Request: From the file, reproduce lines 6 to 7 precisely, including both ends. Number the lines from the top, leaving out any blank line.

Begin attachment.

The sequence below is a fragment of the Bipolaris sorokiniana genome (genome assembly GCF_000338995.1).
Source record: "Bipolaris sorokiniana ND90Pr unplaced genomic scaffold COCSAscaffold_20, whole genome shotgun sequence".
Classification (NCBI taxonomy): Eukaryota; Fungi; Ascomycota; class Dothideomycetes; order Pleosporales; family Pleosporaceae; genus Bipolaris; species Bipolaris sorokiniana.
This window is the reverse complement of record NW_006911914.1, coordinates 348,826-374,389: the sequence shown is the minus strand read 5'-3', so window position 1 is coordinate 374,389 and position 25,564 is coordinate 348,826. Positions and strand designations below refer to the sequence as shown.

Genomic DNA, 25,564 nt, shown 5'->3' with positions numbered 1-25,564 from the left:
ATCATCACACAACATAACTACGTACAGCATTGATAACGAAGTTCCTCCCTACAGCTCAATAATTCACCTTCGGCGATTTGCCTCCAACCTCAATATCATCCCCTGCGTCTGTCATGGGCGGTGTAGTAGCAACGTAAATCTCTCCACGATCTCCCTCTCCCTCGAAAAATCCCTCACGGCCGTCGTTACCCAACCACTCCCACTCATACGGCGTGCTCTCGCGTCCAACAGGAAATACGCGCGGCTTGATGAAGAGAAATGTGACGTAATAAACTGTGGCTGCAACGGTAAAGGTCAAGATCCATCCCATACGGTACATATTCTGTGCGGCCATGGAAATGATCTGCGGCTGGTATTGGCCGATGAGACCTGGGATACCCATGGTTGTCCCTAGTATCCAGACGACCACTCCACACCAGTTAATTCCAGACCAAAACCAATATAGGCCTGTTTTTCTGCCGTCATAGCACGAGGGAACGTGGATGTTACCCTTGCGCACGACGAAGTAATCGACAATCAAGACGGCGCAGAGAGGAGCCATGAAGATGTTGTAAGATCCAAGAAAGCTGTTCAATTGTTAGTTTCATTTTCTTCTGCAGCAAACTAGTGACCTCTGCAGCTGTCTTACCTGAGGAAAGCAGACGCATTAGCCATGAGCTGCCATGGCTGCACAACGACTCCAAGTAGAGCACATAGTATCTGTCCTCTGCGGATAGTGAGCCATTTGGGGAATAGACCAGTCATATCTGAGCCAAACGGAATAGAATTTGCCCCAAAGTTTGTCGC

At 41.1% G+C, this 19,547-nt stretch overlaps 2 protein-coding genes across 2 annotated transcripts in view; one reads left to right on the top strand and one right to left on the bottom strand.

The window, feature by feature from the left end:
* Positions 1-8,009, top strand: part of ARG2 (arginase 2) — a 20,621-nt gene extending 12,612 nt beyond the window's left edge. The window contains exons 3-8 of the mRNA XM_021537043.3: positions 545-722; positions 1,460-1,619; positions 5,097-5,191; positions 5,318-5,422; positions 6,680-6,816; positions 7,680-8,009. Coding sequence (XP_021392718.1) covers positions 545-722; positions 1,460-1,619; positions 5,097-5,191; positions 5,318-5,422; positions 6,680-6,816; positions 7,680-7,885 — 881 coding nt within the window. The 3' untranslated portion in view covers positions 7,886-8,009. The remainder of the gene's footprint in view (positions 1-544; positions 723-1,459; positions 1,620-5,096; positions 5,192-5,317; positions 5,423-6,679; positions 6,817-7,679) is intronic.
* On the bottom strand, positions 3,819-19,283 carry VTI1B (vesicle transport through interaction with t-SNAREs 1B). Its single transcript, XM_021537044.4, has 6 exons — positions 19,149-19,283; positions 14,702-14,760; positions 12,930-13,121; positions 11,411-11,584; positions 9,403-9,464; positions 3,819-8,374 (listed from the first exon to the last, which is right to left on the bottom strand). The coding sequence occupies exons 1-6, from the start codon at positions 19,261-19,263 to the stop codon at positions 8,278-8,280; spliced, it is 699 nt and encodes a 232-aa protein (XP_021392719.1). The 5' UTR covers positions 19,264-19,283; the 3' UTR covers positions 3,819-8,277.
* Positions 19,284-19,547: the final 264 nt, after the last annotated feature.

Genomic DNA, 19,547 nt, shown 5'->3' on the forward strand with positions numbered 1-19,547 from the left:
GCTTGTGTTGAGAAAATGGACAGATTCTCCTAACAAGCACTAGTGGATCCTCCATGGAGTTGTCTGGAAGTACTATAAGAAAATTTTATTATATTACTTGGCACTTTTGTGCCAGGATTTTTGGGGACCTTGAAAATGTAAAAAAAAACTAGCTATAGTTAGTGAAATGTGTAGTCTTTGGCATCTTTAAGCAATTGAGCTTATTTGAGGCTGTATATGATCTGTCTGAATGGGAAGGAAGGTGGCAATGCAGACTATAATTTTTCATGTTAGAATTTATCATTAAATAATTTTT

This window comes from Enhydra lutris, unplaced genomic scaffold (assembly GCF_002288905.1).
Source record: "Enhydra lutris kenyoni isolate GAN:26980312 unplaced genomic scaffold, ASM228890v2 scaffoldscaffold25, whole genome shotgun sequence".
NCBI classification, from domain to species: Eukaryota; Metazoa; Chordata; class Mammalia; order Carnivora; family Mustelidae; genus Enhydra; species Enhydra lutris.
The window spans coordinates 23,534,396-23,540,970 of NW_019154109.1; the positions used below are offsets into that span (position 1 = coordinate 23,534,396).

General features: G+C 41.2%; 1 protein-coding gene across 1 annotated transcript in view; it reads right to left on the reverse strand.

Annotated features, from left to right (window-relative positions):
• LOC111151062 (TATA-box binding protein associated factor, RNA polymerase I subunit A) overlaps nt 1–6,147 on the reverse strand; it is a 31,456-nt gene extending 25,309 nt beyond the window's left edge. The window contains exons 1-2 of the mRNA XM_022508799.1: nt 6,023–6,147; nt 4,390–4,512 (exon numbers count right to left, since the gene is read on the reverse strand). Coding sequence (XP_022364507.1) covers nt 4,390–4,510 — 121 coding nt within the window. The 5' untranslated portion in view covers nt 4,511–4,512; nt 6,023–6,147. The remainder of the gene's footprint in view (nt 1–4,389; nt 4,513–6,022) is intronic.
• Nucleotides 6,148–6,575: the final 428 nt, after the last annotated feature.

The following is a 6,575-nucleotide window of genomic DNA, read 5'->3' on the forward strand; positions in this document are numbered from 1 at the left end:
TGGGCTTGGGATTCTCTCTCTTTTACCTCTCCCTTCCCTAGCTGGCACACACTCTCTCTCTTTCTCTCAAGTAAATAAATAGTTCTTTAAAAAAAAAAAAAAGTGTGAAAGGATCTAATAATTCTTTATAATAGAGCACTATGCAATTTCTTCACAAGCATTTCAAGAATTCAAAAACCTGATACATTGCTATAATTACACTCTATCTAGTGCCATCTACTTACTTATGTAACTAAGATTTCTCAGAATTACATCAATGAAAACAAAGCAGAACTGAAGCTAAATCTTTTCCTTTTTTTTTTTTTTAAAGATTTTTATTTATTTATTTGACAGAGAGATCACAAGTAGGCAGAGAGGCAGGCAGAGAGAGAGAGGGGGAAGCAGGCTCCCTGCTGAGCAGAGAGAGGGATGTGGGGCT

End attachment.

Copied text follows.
ATCATCACACAACATAACTACGTACAGCATTGATAACGAAGTTCCTCCCTACAGCTCAATAATTCACCTTCGGCGATTTGCCTCCAACCTCAATATCATCCCCTGCGTCTGTCATGGGCGGTGTAGTAGCAACGTAAATCTCTCCACGATCTCCCTCTCCCTCGAAAAATCCCTCACGGCCGTCGTTACCCAACCACTCCCACTCATACGGCGTGCTCTCGCGTCCAACAGGAAATACGCGCGGCTTGATGAAGAGAAATGTGACGTAATAAACTGTGGCTGCAACGGTAAAGGTCAAGATCCATCCCATACGGTACATATTCTGTGCGGCCATGGAAATGATCTGCGGCTGGTATTGGCCGATGAGACCTGGGATACCCATGGTTGTCCCTAGTATCCAGACGACCACTCCACACCAGTTAATTCCAGACCAAAACCAATATAGGCCTGTTTTTCTGCCGTCATAGCACGAGGGAACGTGGATGTTACCCTTGCGCACGACGAAGTAATCGACAATCAAGACGGCGCAGAGAGGAGCCATGAAGATGTTGTAAGATCCAAGAAAGCTGTTCAATTGTTAGTTTCATTTTCTTCTGCAGCAAACTAGTGACCTCTGCAGCTGTCTTACCTGAGGAAAGCAGACGCATTAGCCATGAGCTGCCATGGCTGCACAACGACTCCAAGTAGAGCACATAGTATCTGTCCTCTGCGGATAGTGAGCCATTTGGGGAATAGACCAGTCATATCTGAGCCAAACGGAATAGAATTTGCCCCAAAGTTTGTCGC

At 41.1% G+C, this 19,547-nt stretch overlaps 2 protein-coding genes across 2 annotated transcripts in view; one reads left to right on the top strand and one right to left on the bottom strand.